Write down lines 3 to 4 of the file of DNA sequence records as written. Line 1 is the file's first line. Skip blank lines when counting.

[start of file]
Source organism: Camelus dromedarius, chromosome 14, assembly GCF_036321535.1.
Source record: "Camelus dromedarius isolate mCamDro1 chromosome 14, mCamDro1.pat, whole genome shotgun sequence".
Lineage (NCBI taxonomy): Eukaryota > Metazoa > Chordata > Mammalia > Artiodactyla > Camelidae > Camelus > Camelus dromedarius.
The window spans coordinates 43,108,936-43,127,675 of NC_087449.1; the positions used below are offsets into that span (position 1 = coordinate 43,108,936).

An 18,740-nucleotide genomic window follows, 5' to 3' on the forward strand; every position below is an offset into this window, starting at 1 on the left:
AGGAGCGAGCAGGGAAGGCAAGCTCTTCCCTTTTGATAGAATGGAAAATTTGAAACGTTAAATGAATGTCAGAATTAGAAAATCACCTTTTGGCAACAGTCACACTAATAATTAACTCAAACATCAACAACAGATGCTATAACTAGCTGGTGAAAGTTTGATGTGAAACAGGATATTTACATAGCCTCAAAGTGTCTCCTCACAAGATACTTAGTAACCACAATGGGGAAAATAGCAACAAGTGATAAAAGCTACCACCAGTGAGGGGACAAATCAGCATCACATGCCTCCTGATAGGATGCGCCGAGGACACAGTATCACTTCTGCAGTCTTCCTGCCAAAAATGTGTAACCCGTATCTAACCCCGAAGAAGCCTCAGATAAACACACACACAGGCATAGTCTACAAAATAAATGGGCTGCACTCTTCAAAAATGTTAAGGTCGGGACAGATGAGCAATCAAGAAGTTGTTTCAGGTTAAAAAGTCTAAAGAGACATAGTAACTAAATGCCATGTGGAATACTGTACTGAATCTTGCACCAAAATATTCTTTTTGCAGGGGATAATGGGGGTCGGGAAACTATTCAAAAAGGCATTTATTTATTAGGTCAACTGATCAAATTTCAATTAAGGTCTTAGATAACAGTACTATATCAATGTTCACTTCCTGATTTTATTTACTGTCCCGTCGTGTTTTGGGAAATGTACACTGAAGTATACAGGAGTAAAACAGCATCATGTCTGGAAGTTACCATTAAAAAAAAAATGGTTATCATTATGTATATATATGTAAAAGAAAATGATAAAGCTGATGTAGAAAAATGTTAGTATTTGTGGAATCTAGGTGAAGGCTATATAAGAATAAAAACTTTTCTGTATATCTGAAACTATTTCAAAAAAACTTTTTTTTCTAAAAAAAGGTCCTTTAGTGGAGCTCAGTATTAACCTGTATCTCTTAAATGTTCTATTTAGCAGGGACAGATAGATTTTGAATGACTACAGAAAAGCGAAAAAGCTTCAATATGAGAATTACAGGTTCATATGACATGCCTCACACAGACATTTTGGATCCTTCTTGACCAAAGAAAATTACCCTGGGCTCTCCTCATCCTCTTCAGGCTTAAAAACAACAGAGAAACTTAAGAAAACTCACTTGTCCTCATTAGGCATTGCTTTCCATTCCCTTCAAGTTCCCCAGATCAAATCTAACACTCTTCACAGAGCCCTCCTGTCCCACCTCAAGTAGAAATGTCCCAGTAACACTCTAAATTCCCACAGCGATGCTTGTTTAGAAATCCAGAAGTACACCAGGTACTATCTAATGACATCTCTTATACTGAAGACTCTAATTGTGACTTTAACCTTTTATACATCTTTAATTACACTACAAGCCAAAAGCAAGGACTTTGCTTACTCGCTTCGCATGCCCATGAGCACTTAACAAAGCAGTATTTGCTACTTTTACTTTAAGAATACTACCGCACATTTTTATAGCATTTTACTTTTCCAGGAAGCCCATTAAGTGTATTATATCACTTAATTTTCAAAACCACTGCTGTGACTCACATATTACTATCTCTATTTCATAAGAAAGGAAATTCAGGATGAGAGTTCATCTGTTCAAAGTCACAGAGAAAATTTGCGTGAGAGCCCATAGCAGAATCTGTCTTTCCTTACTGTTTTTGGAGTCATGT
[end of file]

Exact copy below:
Lineage (NCBI taxonomy): Eukaryota > Metazoa > Chordata > Mammalia > Artiodactyla > Camelidae > Camelus > Camelus dromedarius.
The window spans coordinates 43,108,936-43,127,675 of NC_087449.1; the positions used below are offsets into that span (position 1 = coordinate 43,108,936).